As a result, the personlearns that speaking leads to rewarding responses and reduces anxiety levels. In addition, people often need to recognize how SM interferes with something important to them (e.g., academic performance, peer relationships) to increase motivation to change, which is much more likely to happen when others limit their use of “rescue” behaviors
How Selective Mutism is Treated
With appropriate handling and treatment, most children can overcome Selective Mutism.
The main goals of treatment should be to lower anxiety, increase self-esteem and increase social confidence and communication. Emphasis should never be on getting a child to talk. With reduced pressure, confidence, and appropriate techniques, communication will increase as the child progresses from nonverbal to verbal communication. Treatment approaches should be individualized, but most children are treated using a combination of:
Social Communication Anxiety Therapy® (S-CAT®): This treatment focuses on the whole child and incorporates a team approach involving the child, parent, school personnel, and treating professionals.
- Graded exposure: situations causing the least anxiety are tackled first until the anxiety associated with these situations decreases to a manageable level.
- Stimulus fading: the person with selective Mutism communicates at ease with someone when nobody else is present. Another person is introduced into the situation, and once they’re included in talking, the initial person withdraws. The new person can introduce more people in the same way.
- Shaping: this involves using any technique that gradually enables the person to produce a response closer to the desired behavior.
- Systematic desensitization: traditionally involves the use of relaxation skills along with gradual exposure to successively more anxiety-provoking situations.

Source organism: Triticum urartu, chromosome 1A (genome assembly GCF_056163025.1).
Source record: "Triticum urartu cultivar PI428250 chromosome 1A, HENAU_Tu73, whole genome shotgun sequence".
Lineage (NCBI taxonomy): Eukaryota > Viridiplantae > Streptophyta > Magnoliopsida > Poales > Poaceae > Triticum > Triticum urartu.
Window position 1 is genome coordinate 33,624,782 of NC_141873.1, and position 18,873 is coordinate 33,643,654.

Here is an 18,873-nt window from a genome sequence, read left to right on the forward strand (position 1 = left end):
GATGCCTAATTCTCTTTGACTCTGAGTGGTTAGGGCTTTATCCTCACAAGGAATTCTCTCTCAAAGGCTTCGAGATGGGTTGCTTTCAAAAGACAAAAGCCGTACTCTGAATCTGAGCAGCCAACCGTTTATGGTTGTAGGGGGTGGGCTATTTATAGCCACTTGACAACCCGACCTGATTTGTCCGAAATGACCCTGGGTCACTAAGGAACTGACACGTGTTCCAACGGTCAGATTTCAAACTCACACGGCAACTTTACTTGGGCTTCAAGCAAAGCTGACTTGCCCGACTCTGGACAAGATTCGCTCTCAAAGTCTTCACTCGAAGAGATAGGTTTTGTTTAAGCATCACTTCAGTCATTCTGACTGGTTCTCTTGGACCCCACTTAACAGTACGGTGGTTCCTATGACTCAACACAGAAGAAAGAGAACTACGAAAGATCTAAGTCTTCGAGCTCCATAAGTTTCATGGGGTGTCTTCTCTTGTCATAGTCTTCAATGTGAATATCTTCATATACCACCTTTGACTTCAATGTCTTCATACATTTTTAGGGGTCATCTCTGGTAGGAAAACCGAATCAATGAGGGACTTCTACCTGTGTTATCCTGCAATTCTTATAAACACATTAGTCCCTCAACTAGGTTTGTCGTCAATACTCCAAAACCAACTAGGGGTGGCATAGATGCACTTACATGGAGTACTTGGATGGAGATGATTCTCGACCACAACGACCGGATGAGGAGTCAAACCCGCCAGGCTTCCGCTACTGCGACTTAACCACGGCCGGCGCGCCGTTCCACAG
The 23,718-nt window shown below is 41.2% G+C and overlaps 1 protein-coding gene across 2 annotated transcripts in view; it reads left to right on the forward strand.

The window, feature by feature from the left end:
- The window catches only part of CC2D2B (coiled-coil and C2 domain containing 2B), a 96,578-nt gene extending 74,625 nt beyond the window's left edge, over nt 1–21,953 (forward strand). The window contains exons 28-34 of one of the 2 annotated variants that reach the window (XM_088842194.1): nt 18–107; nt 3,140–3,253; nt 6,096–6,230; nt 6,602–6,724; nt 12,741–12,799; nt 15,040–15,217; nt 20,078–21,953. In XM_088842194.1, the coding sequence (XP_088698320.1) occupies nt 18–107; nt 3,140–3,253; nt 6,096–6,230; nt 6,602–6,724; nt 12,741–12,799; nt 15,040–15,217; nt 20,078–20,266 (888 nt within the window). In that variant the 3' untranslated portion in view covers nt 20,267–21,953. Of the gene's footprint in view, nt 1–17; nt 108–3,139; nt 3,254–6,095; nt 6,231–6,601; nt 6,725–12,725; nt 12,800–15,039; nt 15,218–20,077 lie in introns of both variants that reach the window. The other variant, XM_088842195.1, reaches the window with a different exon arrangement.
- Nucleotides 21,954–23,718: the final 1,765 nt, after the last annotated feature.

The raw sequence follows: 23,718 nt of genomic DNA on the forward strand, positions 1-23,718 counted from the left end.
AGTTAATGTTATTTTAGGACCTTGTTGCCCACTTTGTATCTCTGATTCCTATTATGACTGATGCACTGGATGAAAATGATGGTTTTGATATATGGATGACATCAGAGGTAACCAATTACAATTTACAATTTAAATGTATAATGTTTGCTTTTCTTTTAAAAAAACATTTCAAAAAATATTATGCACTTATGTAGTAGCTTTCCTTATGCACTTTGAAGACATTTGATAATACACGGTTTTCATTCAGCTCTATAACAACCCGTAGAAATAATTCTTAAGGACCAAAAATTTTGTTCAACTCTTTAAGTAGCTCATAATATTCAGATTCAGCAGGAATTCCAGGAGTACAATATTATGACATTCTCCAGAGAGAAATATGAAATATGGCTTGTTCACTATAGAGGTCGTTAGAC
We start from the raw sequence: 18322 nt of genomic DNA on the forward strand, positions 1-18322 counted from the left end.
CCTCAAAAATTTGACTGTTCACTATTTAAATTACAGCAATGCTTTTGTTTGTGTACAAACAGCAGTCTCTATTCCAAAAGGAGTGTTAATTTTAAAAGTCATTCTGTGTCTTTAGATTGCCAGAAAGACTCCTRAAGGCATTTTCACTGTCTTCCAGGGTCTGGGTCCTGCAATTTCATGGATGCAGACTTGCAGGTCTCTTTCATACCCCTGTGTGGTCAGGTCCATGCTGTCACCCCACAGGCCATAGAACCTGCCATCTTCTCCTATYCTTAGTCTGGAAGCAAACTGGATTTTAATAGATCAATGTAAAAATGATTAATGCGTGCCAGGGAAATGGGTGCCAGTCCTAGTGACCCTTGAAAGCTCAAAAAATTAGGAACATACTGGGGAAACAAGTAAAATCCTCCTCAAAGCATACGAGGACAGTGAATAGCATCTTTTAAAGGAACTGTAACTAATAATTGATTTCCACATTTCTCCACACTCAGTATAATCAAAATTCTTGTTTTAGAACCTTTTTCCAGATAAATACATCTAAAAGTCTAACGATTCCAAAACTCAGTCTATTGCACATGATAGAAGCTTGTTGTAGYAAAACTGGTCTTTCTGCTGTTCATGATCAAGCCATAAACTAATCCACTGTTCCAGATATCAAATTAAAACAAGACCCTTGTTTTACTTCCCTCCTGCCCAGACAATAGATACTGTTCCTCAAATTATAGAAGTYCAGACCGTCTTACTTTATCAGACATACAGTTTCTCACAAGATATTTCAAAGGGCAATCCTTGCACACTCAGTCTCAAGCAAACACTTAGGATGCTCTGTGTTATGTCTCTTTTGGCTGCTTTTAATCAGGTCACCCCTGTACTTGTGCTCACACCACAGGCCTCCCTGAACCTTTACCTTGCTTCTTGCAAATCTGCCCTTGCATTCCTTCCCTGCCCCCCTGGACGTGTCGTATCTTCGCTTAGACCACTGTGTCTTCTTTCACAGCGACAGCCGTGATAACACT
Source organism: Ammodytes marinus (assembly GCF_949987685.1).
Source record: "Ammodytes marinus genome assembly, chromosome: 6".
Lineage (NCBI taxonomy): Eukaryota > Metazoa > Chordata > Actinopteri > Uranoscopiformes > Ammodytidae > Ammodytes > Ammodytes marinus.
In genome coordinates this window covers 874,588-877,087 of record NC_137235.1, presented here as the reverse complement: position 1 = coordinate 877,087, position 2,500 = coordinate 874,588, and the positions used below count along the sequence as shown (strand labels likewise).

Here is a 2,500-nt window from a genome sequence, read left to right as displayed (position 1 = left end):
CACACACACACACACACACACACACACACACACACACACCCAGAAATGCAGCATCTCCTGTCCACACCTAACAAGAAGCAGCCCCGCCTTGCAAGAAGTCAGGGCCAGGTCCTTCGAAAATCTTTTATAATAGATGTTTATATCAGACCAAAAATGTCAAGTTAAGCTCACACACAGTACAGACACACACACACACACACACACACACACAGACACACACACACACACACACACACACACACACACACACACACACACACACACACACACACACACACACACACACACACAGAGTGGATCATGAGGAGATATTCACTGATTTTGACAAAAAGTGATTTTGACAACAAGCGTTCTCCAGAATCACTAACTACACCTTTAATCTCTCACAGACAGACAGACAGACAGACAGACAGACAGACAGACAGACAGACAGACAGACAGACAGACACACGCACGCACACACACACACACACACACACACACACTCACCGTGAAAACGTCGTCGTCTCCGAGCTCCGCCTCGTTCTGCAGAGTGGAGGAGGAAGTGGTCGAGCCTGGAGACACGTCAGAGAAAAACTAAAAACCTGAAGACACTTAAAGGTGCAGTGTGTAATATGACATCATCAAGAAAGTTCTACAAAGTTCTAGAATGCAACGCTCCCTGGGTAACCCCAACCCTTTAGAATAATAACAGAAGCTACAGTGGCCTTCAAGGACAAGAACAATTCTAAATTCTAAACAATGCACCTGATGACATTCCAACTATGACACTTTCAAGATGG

- Contingency management: this technique uses rewards systems to celebrate brave behaviors and limit attention to problem behaviors.
Cognitive Behavioral Therapy: CBT-trained therapists help children modify their behavior by helping them redirect their fears and worries into positive thoughts. The focus should be on emphasizing the child’s positive attributes, building confidence in social settings, and lowering overall anxiety and concerns.
Medication: Medicine should never be prescribed as an alternative to environmental changes and behavioral approaches. If children are not making enough progress with behavioral therapy alone, a qualified practitioner may recommend medication to reduce their anxiety level.
Living with or raising someone who struggles with Selective Mutism is difficult. It can feel disempowering to witness others communicate with apparent facility while being unable to do so. It is important to remember that recovery is possible, and learning adaptive behaviors can be achieved overtime with the proper support and treatment, leading to a balanced and fully enjoyable life.